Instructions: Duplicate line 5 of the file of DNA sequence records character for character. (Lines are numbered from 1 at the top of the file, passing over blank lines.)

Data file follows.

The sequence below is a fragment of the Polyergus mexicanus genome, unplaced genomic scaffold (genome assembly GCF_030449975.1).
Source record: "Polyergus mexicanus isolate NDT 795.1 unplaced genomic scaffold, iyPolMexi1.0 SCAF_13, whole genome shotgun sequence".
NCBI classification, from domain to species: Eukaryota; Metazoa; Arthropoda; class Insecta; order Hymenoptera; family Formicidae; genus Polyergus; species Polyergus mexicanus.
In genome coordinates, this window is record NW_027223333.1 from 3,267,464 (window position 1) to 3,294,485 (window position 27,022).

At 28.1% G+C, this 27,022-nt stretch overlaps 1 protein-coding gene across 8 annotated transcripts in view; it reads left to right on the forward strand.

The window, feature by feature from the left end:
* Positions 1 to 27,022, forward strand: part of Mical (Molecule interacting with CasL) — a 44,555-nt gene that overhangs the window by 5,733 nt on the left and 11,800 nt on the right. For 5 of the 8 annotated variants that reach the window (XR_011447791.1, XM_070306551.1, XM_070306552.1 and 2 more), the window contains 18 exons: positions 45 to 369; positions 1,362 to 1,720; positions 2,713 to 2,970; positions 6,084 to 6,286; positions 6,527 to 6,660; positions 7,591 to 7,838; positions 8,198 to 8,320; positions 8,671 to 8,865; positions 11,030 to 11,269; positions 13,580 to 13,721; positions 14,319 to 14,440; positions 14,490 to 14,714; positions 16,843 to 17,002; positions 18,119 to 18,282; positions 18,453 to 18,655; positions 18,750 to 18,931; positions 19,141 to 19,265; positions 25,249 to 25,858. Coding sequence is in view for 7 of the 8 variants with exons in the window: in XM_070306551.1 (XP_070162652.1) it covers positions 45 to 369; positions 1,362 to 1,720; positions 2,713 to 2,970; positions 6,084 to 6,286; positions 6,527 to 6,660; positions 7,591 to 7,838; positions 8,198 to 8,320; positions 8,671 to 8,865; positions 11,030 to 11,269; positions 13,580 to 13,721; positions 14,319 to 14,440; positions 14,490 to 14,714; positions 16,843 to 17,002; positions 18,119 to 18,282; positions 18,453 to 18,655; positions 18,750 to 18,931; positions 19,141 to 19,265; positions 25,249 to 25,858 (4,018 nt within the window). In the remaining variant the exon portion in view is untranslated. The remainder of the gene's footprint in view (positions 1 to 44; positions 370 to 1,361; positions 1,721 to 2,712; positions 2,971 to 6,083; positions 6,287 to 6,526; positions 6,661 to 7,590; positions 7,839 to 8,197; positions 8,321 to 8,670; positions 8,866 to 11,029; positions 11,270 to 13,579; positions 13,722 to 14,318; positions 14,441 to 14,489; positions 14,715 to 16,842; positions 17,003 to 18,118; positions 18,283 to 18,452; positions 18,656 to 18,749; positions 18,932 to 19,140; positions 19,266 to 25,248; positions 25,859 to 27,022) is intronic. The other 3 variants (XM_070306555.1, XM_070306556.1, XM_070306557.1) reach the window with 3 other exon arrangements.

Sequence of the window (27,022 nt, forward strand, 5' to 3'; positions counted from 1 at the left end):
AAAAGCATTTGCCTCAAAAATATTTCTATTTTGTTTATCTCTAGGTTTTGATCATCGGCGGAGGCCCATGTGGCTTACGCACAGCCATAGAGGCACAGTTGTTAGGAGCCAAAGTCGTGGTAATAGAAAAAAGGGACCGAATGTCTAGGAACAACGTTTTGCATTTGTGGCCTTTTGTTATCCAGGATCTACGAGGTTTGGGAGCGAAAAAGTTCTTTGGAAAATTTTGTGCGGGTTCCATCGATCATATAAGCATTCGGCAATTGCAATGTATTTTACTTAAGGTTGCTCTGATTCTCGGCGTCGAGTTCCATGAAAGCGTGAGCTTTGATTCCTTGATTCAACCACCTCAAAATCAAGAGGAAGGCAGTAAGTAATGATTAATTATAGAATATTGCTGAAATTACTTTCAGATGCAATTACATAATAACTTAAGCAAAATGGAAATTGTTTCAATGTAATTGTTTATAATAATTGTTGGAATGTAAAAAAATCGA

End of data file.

At 28.1% G+C, this 27,022-nt stretch overlaps 1 protein-coding gene across 8 annotated transcripts in view; it reads left to right on the forward strand.